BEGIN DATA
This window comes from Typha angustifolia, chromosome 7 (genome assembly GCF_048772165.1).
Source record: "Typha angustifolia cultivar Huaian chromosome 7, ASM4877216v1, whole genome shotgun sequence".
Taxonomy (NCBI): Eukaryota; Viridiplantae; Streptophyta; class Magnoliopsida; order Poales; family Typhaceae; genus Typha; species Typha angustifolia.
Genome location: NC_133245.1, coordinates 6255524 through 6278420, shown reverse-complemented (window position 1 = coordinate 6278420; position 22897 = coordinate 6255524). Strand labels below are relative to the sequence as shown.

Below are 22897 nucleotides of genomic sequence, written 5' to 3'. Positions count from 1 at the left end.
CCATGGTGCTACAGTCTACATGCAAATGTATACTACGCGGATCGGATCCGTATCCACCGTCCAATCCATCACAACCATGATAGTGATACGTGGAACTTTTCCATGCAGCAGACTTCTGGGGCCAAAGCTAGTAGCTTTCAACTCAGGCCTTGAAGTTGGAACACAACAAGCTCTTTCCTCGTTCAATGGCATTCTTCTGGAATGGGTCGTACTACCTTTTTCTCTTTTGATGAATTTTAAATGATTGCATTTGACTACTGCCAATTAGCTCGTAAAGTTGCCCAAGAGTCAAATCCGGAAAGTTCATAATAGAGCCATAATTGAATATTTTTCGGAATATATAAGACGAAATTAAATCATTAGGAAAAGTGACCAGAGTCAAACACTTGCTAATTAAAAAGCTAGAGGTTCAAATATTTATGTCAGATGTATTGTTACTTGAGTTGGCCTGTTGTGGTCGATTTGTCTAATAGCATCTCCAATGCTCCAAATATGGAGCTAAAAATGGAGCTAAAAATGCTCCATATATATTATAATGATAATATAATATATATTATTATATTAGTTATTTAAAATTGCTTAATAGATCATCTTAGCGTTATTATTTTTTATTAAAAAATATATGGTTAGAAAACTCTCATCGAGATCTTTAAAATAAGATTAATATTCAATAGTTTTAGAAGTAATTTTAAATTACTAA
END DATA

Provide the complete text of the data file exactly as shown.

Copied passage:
This window comes from Typha angustifolia, chromosome 7 (genome assembly GCF_048772165.1).
Source record: "Typha angustifolia cultivar Huaian chromosome 7, ASM4877216v1, whole genome shotgun sequence".
Taxonomy (NCBI): Eukaryota; Viridiplantae; Streptophyta; class Magnoliopsida; order Poales; family Typhaceae; genus Typha; species Typha angustifolia.
Genome location: NC_133245.1, coordinates 6255524 through 6278420, shown reverse-complemented (window position 1 = coordinate 6278420; position 22897 = coordinate 6255524). Strand labels below are relative to the sequence as shown.

Below are 22897 nucleotides of genomic sequence, written 5' to 3'. Positions count from 1 at the left end.
CCATGGTGCTACAGTCTACATGCAAATGTATACTACGCGGATCGGATCCGTATCCACCGTCCAATCCATCACAACCATGATAGTGATACGTGGAACTTTTCCATGCAGCAGACTTCTGGGGCCAAAGCTAGTAGCTTTCAACTCAGGCCTTGAAGTTGGAACACAACAAGCTCTTTCCTCGTTCAATGGCATTCTTCTGGAATGGGTCGTACTACCTTTTTCTCTTTTGATGAATTTTAAATGATTGCATTTGACTACTGCCAATTAGCTCGTAAAGTTGCCCAAGAGTCAAATCCGGAAAGTTCATAATAGAGCCATAATTGAATATTTTTCGGAATATATAAGACGAAATTAAATCATTAGGAAAAGTGACCAGAGTCAAACACTTGCTAATTAAAAAGCTAGAGGTTCAAATATTTATGTCAGATGTATTGTTACTTGAGTTGGCCTGTTGTGGTCGATTTGTCTAATAGCATCTCCAATGCTCCAAATATGGAGCTAAAAATGGAGCTAAAAATGCTCCATATATATTATAATGATAATATAATATATATTATTATATTAGTTATTTAAAATTGCTTAATAGATCATCTTAGCGTTATTATTTTTTATTAAAAAATATATGGTTAGAAAACTCTCATCGAGATCTTTAAAATAAGATTAATATTCAATAGTTTTAGAAGTAATTTTAAATTACTAA